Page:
• We recently read the first book in the Hardy Boys series of boy-crime novels, and it came as a surprise to us (and some of our listeners!) that author Franklin W. Dixon is not a real person at all. Indeed, if you read pretty much any of those young adult mystery series—Nancy Drew, Tom Swift, and a whole bunch of others—you were actually reading the work of a series of uncredited ghostwriters hired by the Stratemeyer Syndicate. Of course, ghostwriting is fairly common in children’s literature series; most of Ann M. Martin’s later Babysitter’s Club books were written or co-written by ghostwriters, and R.L. Stine worked with outliners to put together some of the Goosebumps books. But the Stratemeyer Syndicate books (which later became Simon & Schuster books in the 80s when the publisher bought the ailing Syndicate) have been both ghostwritten and pseudonymous for almost a century.

  • Despite his own wishes, Franz Kafka’s work has lived on, spawning adjectives and rock operas -- all thanks to the tireless efforts of his close friend Max Brod. Benjamin Balint’s upcoming book Kafka’s Last Trial (covered by Adam Hirsch in next month’s The Atlantic) chronicles the 1968 court case in which Germany and Israel each laid claim to some of Kafka’s surviving manuscripts. It raises fascinating questions about nationality and identity, especially when you consider that Kafka was Jewish, not a German citizen, and had his work suppressed by the Nazi government.


ANDREW’S GRAB BAG CORNER, WHO SAYS I NEED A THEME, YOU’RE NOT MY DAD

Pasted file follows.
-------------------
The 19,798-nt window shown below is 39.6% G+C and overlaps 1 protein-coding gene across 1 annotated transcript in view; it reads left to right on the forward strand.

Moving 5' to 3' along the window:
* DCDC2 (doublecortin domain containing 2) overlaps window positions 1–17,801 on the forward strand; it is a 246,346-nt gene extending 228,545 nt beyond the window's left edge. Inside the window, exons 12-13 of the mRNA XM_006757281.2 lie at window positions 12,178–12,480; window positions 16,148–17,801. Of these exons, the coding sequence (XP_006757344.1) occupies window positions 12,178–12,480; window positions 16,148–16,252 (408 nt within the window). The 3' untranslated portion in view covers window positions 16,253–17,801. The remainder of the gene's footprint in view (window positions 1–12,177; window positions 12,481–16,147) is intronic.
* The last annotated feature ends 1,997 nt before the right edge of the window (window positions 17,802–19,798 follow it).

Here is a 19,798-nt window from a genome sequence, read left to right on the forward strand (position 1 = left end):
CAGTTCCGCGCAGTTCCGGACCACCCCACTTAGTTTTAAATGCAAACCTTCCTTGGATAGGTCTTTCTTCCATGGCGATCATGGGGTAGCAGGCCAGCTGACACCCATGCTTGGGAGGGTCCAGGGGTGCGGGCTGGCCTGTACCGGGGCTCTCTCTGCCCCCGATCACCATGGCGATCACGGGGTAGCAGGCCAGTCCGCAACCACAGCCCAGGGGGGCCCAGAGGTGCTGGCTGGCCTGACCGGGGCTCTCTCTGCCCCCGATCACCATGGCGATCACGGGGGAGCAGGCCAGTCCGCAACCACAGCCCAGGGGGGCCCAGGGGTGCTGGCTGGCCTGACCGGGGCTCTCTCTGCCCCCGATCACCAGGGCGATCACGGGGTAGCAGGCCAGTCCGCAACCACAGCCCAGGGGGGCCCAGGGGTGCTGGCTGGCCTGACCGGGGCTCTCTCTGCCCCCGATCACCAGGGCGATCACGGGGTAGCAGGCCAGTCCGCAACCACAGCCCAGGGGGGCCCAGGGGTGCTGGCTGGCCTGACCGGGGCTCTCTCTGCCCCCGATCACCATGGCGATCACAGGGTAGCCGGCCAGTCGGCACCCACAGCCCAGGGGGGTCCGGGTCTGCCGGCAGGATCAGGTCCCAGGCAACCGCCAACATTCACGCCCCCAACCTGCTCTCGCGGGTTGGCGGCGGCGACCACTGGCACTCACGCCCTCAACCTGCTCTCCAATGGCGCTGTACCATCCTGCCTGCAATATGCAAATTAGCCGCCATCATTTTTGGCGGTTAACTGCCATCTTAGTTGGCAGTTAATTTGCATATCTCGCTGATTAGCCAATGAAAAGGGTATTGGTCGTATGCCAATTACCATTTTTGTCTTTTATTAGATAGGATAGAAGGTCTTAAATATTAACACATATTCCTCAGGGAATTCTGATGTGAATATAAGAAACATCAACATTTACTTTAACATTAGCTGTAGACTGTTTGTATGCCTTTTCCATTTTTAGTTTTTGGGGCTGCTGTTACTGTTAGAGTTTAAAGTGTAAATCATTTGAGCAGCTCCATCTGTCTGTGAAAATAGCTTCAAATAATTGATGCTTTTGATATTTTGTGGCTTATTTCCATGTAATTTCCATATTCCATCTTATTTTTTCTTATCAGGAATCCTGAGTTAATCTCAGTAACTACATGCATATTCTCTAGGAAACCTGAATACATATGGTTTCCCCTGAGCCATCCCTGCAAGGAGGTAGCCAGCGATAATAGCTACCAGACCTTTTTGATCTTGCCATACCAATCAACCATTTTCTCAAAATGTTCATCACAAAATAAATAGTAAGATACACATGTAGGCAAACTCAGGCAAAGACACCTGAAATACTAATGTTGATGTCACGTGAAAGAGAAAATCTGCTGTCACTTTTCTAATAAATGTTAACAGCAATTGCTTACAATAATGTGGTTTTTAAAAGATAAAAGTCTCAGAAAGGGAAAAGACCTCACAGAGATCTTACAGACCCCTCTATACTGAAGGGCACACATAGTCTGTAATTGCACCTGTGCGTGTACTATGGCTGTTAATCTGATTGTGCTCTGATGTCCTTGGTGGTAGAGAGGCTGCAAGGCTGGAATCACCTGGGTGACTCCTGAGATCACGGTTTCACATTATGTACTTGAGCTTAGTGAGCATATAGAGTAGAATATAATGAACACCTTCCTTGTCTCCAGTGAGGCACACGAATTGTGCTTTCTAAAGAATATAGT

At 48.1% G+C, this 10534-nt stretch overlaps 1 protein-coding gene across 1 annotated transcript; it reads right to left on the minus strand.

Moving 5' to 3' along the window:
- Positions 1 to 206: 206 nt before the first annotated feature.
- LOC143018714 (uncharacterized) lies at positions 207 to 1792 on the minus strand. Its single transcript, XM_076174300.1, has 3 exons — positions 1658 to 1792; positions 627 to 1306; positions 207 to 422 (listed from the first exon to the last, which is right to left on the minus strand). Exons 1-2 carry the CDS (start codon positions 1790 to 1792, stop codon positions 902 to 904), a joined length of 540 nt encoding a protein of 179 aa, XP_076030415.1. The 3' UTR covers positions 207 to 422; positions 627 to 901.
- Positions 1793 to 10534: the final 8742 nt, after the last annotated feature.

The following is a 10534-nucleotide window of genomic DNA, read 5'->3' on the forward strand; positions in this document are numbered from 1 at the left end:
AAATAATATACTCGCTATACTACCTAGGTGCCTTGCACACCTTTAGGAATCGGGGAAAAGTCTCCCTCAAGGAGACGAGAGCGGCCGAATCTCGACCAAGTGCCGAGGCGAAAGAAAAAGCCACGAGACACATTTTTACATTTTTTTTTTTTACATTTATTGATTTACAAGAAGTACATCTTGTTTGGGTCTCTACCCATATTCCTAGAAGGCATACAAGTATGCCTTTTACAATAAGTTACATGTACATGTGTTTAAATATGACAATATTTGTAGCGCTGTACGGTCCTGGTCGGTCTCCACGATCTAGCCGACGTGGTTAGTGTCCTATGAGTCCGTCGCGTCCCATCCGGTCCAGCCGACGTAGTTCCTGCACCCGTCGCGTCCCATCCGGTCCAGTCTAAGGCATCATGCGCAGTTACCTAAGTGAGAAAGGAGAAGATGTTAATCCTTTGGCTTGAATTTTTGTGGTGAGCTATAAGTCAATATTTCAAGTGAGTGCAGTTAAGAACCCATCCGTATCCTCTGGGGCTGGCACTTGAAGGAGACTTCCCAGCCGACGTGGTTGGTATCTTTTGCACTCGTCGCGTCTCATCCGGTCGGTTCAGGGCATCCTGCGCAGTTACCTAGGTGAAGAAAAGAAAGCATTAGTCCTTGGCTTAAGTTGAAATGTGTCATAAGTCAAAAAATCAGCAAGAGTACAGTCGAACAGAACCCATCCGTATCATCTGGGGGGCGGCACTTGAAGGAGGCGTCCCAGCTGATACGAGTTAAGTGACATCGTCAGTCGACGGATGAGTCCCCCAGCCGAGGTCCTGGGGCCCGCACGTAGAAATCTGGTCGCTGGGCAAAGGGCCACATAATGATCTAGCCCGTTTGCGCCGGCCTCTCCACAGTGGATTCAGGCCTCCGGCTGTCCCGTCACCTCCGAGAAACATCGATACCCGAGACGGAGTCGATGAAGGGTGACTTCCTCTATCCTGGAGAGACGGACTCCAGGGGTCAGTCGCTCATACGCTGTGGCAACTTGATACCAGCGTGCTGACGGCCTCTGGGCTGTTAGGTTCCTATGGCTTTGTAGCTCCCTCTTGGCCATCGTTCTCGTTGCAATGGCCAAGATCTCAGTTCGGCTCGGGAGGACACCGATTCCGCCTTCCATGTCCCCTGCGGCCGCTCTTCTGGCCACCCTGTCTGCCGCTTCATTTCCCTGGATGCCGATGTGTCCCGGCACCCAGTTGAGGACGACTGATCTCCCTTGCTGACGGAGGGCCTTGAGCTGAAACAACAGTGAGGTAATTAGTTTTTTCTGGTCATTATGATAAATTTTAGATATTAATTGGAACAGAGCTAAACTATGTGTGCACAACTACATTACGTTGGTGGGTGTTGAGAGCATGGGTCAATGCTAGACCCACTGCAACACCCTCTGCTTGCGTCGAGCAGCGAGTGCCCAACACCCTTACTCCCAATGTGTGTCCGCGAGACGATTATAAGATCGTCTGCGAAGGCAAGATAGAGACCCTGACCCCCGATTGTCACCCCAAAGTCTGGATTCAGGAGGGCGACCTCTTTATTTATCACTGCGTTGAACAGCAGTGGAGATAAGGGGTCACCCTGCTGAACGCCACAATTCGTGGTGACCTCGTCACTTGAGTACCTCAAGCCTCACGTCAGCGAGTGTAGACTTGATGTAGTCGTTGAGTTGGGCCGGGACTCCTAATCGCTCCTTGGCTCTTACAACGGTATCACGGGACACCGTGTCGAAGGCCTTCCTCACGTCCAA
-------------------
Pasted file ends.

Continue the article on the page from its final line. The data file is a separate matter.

Try, try again.

  • This newsletter is not normally a space I associate with Hot Video Game Recommendations, but bear with me a sec: I can’t stop thinking about Celeste, which you can buy for PC or Nintendo Switch. It’s an entry in the crowded genre of super-difficult, super-precise pixel art jumping games, and if that’s all it was, I’d have enjoyed it but I wouldn’t be telling you about it. But what’s quietly revolutionary about it is how it puts dealing with anxiety, depression, and crippling self-doubt at the core of its gameplay and story. Your protagonist, Madeline, has set out to climb a fictional Canadian mountain Because It’s There, but the biggest obstacles on the way to the summit are what she takes with her. Her efforts to tussle and make peace with literally her personified personal demons captivated me like nothing else I’ve played this year; the soundtrack is also awash in atmospheric bops.

  • I dig this Twitter thread about the pocket calculator boom of the 1970s, and not just because of all the highly excellent pictures of old calculators and advertisements for old calculators. There are parallels between the Calculator Wars and both the personal computer boom of the 80s and 90s and the progression of smartphones in the 00s and 10s—they start out as luxury gadgets on the cutting edge of technology, pioneering new stuff and constantly trying innovative and weird things. Then, just a few years later, they become commodified and boring and everyone takes them for granted, but millions of people have access to powerful and useful tools they didn’t have before. Neato frito!